Utilizing the Reticular Activating System in Your Marketing

Understanding the Reticular Activating System can help you get more clients – ideal clients – more easily!

What is it? And how can it do that? The reticular activating system plays a part in your  transition from sleep to wakefulness as well as your attention (essentially your mental states of sleep to wakefulness). This means that it can play a part in your ability to learn, your motivation, self-control, your ability to set goals and your inhibitions.

The reticular activating system helps control the transition from relaxed wakefulness to complete alertness and focused attention.

The Reticular Activating System in Marketing

How can you use the reticular activating system to your benefit? How does the reticular activating system play a part in your marketing strategy? This system not only helps you focus your attention by screening out background noise, you can use it to train your prospects to think of you at precisely the right moments that you want them to.

The reticular activating system sorts out the important information that you need to pay attention to versus the unimportant stuff that can be ignored.

You can program your prospective customers and ideal clients to think of you by setting in their mind the correct trigger words. No, not as a brainwashing trick – just a way to allow you to get their attention above all of the other noise going on in the world.

The best way to utilize this is by applying it to very specific phrases that will trigger them to think of you.

For example, I would say, “if you hear a business owner, CEO, VP of Marketing or VP of Business Development say, ‘I need a logo or marketing materials for my new business.’ ‘I need a website that is custom built for our needs.’ ‘My website is not getting enough traffic.’ ‘People visit my website, but no one stays or interacts on it.’ then please have them talk to Alyssa at 3-Keys.com.”

The Reticular Activating System in Every Day Life

Have you ever walked into a store and forgotten if you locked your car? Or suddenly ‘woken up’ (mentally) and realized that you can’t remember the last 5 minutes of your drive? This is an example of when the reticular activating system shuts down. Daydreaming, or thinking about something other than your current task, shuts down your reticular activating system and this keeps you from remembering.

A large part of learning is about being engaged. If your brain is not engaged, you will fall back into a daydream mode and have difficulty retaining the information. An example of this may be a lecture where the teacher is not engaging you enough and your brain switches into a relaxed mode where it is not actively looking for information. Have you ever been reading a book and thinking about something else so you’re halfway down the page but didn’t comprehend what you read? Again, your daydream mode shut off the reticular activating system.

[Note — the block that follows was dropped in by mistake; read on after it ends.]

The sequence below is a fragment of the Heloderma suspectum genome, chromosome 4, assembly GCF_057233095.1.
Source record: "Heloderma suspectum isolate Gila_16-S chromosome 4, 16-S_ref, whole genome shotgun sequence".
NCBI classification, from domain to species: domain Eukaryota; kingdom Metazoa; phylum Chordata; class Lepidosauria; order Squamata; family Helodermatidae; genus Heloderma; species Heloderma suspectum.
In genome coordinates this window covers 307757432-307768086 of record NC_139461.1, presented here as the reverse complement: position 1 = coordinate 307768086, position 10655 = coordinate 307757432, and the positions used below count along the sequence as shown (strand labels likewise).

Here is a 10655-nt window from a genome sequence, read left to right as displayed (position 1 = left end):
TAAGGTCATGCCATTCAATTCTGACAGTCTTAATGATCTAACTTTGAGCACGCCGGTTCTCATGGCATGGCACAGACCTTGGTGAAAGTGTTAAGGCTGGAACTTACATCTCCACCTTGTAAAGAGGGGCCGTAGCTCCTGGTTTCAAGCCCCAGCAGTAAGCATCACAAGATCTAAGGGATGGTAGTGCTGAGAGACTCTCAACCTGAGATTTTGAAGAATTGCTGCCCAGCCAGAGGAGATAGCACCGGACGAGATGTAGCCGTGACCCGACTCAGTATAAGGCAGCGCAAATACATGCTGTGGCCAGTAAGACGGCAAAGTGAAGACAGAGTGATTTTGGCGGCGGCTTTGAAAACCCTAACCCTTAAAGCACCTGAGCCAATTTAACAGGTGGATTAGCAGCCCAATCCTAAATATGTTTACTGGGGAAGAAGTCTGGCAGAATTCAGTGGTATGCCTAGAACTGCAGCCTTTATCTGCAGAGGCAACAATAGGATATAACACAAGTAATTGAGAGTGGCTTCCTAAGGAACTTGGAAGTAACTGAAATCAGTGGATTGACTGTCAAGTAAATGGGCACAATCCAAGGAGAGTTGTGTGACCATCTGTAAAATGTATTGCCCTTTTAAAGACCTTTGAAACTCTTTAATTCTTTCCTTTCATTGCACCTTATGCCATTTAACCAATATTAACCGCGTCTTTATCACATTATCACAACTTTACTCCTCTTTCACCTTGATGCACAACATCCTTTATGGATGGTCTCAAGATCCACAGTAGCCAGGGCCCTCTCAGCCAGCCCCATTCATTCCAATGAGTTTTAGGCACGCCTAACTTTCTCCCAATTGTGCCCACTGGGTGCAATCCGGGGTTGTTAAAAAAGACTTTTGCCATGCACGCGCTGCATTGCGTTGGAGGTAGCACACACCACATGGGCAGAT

The reticular activating system sorts out the important information that you need to pay attention to versus the unimportant stuff that can be ignored.

Engaging this part of the brain in teaching and in marketing (where you are teaching your prospects to look for you) is extremely important to helping others retain information and notice you.

Stand out in a world of too much noise and distractions by making it easy for your ideal clients to find you.

Resources

I first heard about the reticular activiating system, specifically, from Rick Silva of B2B Gathering before. I’ve heard of and considered this concept before but having a name to connect it to helped in my research of understanding the concept.

Here are some other resources I looked at to expand my understanding:

Reticular Activation System – Follow the Yellow Brick Road (how to use it in dealing with others)
What is the Reticular Activating System? (how to use it in marketing)
The Reticular Activating System – Your Automatic Goal Seeking Mechanism (how to use it in goal setting)
The Reticular Activating System (How it influences your learning ability)

Using The Marketing Pie to Grow Your Business

This is the second part of a two-part series on The Marketing Pie, which looks at all the different elements of marketing and breaks them down into sections that can be approached a few at a time. Read part one of Looking At The Marketing Pie.

The Marketing Pie: Speaking, Online Marketing, Teleclasses & Workshops, Article Writing
The Marketing Pie - Pt 2: Speaking, Online Marketing, Teleclasses & Workshops, Article Writing

Speaking

Speaking is one of the best ways to reach a large group of ideal prospects at one. Unlike a webinar, email or personalized video, you are live and in front of your prospects and are able to direct all of your personal energy and effort at them.

In order to maximize your speaking engagement, you need to seek out your target market and discover when they hang out in crowds.

  • Is there an industry or association conference or seminar they are at? Try to arrange a speaking gig on a topic that will be of interest to them.
  • Are your power partners running an event for your ideal target market? Find a way to connect and team up with them.
  • Is there a strong need for your topic or service? Start running your own teaching events, no matter how small they start out.

Speak at networking groups, toastmasters, Chamber of Commerce events, associations, industry conventions and seminars. You want to be seen everywhere so that in the end your ideal clients come to you because you are everywhere they turn.

One thing to remember, you must provide valuable content and minimize your sales pitch, but make sure you do have a compelling or irresistible offer to galvanize them at the end of your speech.

Online Marketing

One of my favorite methods of marketing is online marketing – making your website work for you. Nothing is better than getting a lead through your website because you built it correctly months ago.

Online marketing involves getting traffic to your website, turning that traffic into leads, nurturing those leads and then turning those leads into customers. It doesn’t stop there; once you have customers, ask for reviews from them to help you get more customers (all online). Some of these items run into other areas of marketing and that is the beauty of it, everything ties in together.

One of the first things you need to do is get traffic to your website. This happens through organic (on-page) SEO and paid or off-page SEO.  Organic SEO involves optimizing the content and keywords on your page for the items your ideal clients are searching for in order to show up in the first page of Google search results. This includes items such as Title and META tags.

Content is king and this means not only having the correct, relevant content, but also fresh, new and constantly changing content. New content can come in the form of a blog on your website where you create entries based on the information your customers are searching for or new pages and images as well.